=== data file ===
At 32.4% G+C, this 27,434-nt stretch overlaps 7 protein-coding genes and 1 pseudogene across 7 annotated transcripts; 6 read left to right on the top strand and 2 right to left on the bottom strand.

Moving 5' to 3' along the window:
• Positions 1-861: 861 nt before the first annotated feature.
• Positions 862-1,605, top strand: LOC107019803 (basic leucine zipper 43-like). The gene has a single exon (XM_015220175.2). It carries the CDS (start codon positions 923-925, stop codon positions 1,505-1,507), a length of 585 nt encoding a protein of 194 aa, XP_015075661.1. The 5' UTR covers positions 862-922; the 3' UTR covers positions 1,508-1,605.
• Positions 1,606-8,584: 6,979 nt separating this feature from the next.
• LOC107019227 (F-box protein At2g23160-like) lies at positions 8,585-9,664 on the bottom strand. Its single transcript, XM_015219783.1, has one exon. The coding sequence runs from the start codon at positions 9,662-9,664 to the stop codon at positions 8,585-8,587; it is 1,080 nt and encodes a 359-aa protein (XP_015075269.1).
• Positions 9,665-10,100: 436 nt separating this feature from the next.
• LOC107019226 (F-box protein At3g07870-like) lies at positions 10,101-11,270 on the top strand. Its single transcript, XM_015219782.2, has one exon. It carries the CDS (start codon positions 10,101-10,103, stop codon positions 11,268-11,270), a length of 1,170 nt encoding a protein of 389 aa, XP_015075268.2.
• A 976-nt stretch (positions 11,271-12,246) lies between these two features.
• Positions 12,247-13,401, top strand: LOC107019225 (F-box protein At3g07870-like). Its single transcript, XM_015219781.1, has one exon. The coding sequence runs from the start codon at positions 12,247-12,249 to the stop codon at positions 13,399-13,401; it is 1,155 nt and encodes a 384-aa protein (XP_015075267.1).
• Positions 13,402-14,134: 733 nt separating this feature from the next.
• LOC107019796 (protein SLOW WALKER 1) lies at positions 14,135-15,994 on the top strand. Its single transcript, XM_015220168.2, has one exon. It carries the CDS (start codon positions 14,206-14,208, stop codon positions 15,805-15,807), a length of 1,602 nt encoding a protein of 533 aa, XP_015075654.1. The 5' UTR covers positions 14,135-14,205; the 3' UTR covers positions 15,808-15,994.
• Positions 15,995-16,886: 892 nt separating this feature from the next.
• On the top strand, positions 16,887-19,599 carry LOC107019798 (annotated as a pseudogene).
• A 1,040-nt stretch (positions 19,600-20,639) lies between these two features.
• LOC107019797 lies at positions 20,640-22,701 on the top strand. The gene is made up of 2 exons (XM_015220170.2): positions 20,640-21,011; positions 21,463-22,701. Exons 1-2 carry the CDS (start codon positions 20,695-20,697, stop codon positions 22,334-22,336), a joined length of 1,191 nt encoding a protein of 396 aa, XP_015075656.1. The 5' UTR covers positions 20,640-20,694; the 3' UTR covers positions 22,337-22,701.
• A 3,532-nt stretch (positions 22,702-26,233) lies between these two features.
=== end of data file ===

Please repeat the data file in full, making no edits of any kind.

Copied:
At 32.4% G+C, this 27,434-nt stretch overlaps 7 protein-coding genes and 1 pseudogene across 7 annotated transcripts; 6 read left to right on the top strand and 2 right to left on the bottom strand.

Moving 5' to 3' along the window:
• Positions 1-861: 861 nt before the first annotated feature.
• Positions 862-1,605, top strand: LOC107019803 (basic leucine zipper 43-like). The gene has a single exon (XM_015220175.2). It carries the CDS (start codon positions 923-925, stop codon positions 1,505-1,507), a length of 585 nt encoding a protein of 194 aa, XP_015075661.1. The 5' UTR covers positions 862-922; the 3' UTR covers positions 1,508-1,605.
• Positions 1,606-8,584: 6,979 nt separating this feature from the next.
• LOC107019227 (F-box protein At2g23160-like) lies at positions 8,585-9,664 on the bottom strand. Its single transcript, XM_015219783.1, has one exon. The coding sequence runs from the start codon at positions 9,662-9,664 to the stop codon at positions 8,585-8,587; it is 1,080 nt and encodes a 359-aa protein (XP_015075269.1).
• Positions 9,665-10,100: 436 nt separating this feature from the next.
• LOC107019226 (F-box protein At3g07870-like) lies at positions 10,101-11,270 on the top strand. Its single transcript, XM_015219782.2, has one exon. It carries the CDS (start codon positions 10,101-10,103, stop codon positions 11,268-11,270), a length of 1,170 nt encoding a protein of 389 aa, XP_015075268.2.
• A 976-nt stretch (positions 11,271-12,246) lies between these two features.
• Positions 12,247-13,401, top strand: LOC107019225 (F-box protein At3g07870-like). Its single transcript, XM_015219781.1, has one exon. The coding sequence runs from the start codon at positions 12,247-12,249 to the stop codon at positions 13,399-13,401; it is 1,155 nt and encodes a 384-aa protein (XP_015075267.1).
• Positions 13,402-14,134: 733 nt separating this feature from the next.
• LOC107019796 (protein SLOW WALKER 1) lies at positions 14,135-15,994 on the top strand. Its single transcript, XM_015220168.2, has one exon. It carries the CDS (start codon positions 14,206-14,208, stop codon positions 15,805-15,807), a length of 1,602 nt encoding a protein of 533 aa, XP_015075654.1. The 5' UTR covers positions 14,135-14,205; the 3' UTR covers positions 15,808-15,994.
• Positions 15,995-16,886: 892 nt separating this feature from the next.
• On the top strand, positions 16,887-19,599 carry LOC107019798 (annotated as a pseudogene).
• A 1,040-nt stretch (positions 19,600-20,639) lies between these two features.
• LOC107019797 lies at positions 20,640-22,701 on the top strand. The gene is made up of 2 exons (XM_015220170.2): positions 20,640-21,011; positions 21,463-22,701. Exons 1-2 carry the CDS (start codon positions 20,695-20,697, stop codon positions 22,334-22,336), a joined length of 1,191 nt encoding a protein of 396 aa, XP_015075656.1. The 5' UTR covers positions 20,640-20,694; the 3' UTR covers positions 22,337-22,701.
• A 3,532-nt stretch (positions 22,702-26,233) lies between these two features.